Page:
Ryan Hunter-Reay hired as replacement for Conor Daly at Ed Carpenter Racing

Ryan Hunter-Reay Carpenter
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Ryan Hunter-Reay was named to replace Conor Daly in Ed Carpenter Racing’s No. 20 Dallara-Chevrolet, starting in the NTT IndyCar Series event next week at Road America.

Hunter-Reay is the 2012 series champion and 2014 Indianapolis 500 winner. He finished 11th for Dreyer & Reinbold last month in the 107th Indy 500, his first start since the 2021 season finale. He drove full time for Andretti Autosport from 2010-21.

“We need to improve our competitiveness and I wanted to add a fresh perspective from a driver like Ryan who has a massive amount of experience and success as well as a reputation as a team leader. I am excited to welcome Ryan to the team,” team owner Ed Carpenter said in a team release. “We have worked together in the past as teammates and he tested for ECR at Barber Motorsports Park in October 2021, where he made an immediate impact as we were able to qualify one of our cars on the pole following that test. I am confident that his experience and technical abilities will be an asset to ECR as we move forward toward our goals as a team.”

Hunter-Reay has 18 IndyCar victories, most recently in 2018. He also is a winner in the IMSA WeatherTech SportsCar Championship, having been a part of winning entries in the 2020 Twelve Hours of Sebring and 2018 Petit Le Mans. Last year, he was an endurance driver for Cadillac Racing while being on standby for Chip Ganassi Racing.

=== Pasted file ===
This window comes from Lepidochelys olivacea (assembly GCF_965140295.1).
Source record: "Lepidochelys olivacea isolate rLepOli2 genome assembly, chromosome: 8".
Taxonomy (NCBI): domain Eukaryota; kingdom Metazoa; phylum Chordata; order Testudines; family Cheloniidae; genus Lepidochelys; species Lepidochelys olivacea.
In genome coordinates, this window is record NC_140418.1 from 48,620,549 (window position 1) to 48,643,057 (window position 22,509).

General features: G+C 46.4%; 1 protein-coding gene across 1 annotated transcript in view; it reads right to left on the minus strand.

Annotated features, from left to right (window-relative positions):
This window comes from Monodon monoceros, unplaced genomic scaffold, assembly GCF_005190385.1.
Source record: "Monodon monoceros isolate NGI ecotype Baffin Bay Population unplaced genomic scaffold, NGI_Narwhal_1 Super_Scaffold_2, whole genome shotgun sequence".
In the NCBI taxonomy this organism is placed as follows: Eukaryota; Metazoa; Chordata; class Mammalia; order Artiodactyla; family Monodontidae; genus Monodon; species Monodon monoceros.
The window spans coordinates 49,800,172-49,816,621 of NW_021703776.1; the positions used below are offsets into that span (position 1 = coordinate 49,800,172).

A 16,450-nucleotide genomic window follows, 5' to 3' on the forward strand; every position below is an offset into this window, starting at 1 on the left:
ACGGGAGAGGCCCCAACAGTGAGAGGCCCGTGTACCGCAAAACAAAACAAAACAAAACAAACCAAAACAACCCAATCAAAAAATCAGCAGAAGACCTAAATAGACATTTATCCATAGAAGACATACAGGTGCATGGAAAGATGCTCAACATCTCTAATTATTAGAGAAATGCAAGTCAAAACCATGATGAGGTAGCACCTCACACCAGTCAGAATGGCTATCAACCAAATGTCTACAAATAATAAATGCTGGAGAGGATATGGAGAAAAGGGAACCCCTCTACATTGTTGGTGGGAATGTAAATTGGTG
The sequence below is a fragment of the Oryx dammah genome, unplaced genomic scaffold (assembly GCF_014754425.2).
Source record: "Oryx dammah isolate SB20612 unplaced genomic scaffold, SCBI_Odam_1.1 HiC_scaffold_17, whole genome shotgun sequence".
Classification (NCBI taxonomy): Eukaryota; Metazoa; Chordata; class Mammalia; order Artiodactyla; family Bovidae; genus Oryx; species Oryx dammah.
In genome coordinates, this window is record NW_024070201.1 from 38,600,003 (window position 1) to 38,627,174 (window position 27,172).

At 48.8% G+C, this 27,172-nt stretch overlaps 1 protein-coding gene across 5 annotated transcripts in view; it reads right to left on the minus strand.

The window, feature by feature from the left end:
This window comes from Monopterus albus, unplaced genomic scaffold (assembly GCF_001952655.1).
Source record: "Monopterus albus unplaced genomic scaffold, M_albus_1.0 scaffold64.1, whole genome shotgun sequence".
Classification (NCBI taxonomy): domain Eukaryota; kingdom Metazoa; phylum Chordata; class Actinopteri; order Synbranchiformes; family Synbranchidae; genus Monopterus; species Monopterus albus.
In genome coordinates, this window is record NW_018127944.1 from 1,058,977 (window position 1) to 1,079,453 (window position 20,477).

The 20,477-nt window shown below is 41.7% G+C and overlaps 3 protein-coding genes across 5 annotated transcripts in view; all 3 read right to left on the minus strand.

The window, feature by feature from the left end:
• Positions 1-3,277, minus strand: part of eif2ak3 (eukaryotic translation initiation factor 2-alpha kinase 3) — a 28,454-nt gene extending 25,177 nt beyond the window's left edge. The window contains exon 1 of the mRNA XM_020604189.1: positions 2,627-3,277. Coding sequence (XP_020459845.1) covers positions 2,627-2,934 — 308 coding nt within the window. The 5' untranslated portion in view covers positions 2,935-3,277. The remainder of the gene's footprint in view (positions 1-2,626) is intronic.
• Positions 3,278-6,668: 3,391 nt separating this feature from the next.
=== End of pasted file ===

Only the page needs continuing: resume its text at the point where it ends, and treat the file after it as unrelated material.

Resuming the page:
He replaces Daly, whose departure was announced a day earlier in what the driver and team said was a mutual decision.

“I was surprised when I got the call from Ed,” Hunter-Reay said in a team release. “He described how frustrated he was that his team has not been able to realize its potential despite their efforts, investments, as well as technical and personnel changes over the past few years and asked for my help. Ed and I are very close friends and have been for a long time. I’ve worked with the team in the past and they are a very talented group with high expectations and a committed partner in BITNILE.COM.

“This will certainly be a challenge for me as well. It’s a tough situation jumping in a car in the middle of the season without any testing in what I believe to be the most competitive series in the world. Certainly, part of my motivation in saying ‘yes’ to Ed is the great challenge ahead. The last time I turned right driving an NTT IndyCar Series car was in October of 2021 with this team at Barber. However, I remain very confident in both my driving and technical abilities and believe by working with the talented people at ECR and Team Chevy, while representing BITNILE.COM, we will make progress. I am going to do everything I can do to help the team achieve its long-term objectives.”

Said Milton “Todd” Ault, the chairman of sponsor BitNile.com: “It is great for BitNile.com to be aligned with an Indy 500 Winner and an NTT IndyCar Series champion. I have followed Ryan’s career for years and I am confident he will challenge the entire ECR team to perform at higher levels. I wish everyone luck at Road America.”